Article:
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DAILY NEWS ANALYSIS

  • 24 October, 2019

  • Min Read

18th NON ALIGNMENT SUMMIT

18th NON-ALIGNMENT SUMMIT


CONTEXT:

# 18th Non-Aligned Movement (NAM) summit to be held in Baku, Azerbaijan.

# PM Modi skips NAM summit again (for 2nd time)

# PM’s absence indicates a decisive move away from past practice at the 60-year-old organisation that India was a founding member of.

NEWS :

Vice-President M. Venkaiah Naidu will represent India at the 18th NAM summit.

17th NAM Summit (which was held in Venezuela) was represented by then Vice-President Hamid Ansari.

Since NAM was inaugurated in 1961, the Indian Prime Minister has always attended the NAM summit, except in 1979, when Chaudhury Charan Singh was the caretaker PM and hence missed it, and in 2016.



NAM:

The Non-Aligned Movement is a Movement of 115 members representing the interests and priorities of developing countries and against blindly following any power block during the cold war era.

NAM was a result of the war between the two blocks during the cold war.

The movement began with the “Bandung Process” in 1956 by India, Indonesia, former Yugoslavia, Egypt and other countries.

First meeting of the NAM was held in Belgrade in 1961 by Yugoslavia.

Principles of NAM:

1. Mutual respect for each other’s territorial integrity and sovereignty.

2. Mutual non-aggression.

3. Mutual non-interference in domestic affairs.

4. Equality and mutual benefit.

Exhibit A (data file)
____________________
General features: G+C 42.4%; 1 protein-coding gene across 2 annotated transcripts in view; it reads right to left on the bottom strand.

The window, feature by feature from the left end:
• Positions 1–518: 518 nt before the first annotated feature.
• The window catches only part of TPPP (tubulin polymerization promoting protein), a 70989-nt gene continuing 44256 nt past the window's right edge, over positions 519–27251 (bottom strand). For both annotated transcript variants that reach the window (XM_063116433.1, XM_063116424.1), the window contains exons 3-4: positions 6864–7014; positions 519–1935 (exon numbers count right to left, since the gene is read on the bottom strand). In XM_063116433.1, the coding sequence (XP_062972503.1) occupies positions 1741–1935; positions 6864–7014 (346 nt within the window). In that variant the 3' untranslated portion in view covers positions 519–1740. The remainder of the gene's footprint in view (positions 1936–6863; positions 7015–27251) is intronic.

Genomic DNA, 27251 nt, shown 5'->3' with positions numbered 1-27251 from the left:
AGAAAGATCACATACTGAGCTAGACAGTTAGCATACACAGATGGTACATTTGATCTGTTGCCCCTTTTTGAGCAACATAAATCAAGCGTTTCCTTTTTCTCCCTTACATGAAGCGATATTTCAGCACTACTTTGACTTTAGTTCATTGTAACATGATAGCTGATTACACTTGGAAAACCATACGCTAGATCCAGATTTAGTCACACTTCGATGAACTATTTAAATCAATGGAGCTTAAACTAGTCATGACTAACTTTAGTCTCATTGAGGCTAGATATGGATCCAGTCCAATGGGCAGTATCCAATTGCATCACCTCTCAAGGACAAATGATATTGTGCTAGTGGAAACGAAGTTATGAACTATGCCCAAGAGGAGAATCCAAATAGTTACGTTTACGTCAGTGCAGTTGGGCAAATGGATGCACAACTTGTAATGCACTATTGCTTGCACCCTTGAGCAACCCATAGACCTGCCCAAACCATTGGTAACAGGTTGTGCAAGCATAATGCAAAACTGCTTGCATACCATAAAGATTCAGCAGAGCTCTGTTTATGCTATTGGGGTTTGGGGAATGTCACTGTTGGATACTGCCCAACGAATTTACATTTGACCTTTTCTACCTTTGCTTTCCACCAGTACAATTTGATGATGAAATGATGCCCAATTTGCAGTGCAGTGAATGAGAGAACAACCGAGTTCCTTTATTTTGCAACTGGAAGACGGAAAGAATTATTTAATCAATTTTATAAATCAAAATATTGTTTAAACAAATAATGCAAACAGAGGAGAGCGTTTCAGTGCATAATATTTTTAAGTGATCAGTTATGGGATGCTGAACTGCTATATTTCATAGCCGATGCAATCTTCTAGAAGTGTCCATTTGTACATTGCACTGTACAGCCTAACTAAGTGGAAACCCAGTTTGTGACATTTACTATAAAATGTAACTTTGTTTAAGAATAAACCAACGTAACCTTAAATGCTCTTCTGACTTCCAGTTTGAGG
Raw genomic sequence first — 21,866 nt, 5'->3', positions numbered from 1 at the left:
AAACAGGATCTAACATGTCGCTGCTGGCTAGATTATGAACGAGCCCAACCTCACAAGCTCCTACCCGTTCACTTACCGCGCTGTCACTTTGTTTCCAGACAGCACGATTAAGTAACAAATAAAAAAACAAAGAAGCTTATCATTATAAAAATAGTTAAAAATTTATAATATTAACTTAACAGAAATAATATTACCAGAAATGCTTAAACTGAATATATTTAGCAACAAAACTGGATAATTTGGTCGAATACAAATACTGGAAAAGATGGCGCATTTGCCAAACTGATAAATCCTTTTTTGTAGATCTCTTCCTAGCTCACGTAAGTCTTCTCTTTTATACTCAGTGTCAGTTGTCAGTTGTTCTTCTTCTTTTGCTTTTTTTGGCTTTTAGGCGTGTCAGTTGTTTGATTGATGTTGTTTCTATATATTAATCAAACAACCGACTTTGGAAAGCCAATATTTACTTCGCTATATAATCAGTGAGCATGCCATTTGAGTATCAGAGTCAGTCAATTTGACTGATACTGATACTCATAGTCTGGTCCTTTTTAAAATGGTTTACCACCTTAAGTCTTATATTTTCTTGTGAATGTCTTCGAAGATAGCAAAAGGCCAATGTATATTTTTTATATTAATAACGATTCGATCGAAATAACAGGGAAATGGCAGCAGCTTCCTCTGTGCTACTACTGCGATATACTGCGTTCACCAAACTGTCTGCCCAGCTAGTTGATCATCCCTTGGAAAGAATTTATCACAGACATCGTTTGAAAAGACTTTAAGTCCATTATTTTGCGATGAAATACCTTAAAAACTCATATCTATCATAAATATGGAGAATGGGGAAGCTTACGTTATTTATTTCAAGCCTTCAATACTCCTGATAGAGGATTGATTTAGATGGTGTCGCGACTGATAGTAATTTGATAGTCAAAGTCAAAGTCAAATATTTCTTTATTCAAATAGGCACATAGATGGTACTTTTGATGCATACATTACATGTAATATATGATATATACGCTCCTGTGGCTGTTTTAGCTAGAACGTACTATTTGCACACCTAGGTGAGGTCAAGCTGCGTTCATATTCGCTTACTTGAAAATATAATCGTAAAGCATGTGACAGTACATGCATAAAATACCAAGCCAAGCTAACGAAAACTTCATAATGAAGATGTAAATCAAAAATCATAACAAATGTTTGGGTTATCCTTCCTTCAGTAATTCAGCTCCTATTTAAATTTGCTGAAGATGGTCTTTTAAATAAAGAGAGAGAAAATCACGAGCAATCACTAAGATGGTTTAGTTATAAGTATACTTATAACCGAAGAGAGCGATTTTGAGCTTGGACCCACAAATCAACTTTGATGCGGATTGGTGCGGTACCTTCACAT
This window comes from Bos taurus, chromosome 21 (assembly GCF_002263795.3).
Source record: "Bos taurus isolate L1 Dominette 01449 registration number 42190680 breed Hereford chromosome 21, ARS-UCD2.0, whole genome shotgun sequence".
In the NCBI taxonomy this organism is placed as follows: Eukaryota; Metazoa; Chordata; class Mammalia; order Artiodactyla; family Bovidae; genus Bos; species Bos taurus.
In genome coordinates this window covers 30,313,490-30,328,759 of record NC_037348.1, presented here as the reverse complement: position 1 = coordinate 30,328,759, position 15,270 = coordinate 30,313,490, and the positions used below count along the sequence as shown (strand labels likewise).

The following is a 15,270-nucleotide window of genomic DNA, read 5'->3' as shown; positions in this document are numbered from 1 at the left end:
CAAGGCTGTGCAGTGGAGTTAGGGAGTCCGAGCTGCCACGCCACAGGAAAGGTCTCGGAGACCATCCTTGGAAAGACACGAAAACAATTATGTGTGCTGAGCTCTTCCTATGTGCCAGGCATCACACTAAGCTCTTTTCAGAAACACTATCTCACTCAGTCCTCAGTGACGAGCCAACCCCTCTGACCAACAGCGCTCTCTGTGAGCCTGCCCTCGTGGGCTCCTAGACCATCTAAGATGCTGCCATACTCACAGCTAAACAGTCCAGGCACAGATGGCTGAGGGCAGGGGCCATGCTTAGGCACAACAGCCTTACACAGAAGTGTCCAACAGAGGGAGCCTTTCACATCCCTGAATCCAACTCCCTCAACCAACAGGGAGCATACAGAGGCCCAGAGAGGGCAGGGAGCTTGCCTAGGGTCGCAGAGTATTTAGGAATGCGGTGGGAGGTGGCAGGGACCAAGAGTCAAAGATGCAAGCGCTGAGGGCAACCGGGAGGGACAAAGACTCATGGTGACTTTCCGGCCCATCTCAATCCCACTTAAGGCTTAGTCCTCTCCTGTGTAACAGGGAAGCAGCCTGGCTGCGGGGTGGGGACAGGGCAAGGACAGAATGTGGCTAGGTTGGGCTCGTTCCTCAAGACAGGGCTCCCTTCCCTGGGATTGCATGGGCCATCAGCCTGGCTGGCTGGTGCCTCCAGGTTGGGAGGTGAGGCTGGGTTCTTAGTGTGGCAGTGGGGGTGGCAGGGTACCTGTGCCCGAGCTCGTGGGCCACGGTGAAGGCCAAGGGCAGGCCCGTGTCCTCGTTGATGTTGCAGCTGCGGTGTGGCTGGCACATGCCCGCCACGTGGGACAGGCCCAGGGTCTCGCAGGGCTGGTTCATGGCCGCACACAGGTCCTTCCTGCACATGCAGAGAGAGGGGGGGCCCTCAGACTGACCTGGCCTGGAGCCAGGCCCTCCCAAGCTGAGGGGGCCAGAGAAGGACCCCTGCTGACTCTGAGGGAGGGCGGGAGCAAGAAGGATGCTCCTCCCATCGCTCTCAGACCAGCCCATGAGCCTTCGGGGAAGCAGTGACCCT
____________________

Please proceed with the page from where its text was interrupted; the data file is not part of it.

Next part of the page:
5. Peaceful co-existence.

Policies and ideology:

The Non-Aligned Movement is unified by its declared commitment to world peace and security.

The Non-Aligned Movement espouses policies and practices of cooperation, especially those that are multilateral and provide mutual benefit to all those involved.

The Non-Aligned Movement has played a major role in various ideological conflicts throughout its existence, including extreme opposition to apartheid governments and support of guerrilla movements in various locations, including Rhodesia and South Africa.

The Non-Aligned Movement has become a voice of support for issues facing developing nations and it still contains ideals that are legitimate within this context.

Present NAM:

India, which clung to non-alignment as its international identity sinceimage Independence, slowly deviated from it after the big LPG reforms, 1991.

Since the end of the Cold War and the formal end of colonialism, the Non-Aligned Movement has been forced to redefine itself and reinvent its purpose in the current world system.

India no longer wants to be isolated from the western power blocs.

India wants its voice to be heard at the global level.

However, India still maintains that “It remains committed to the principles and objectives of the Non Aligned Movement”.

Source: THE HINDU


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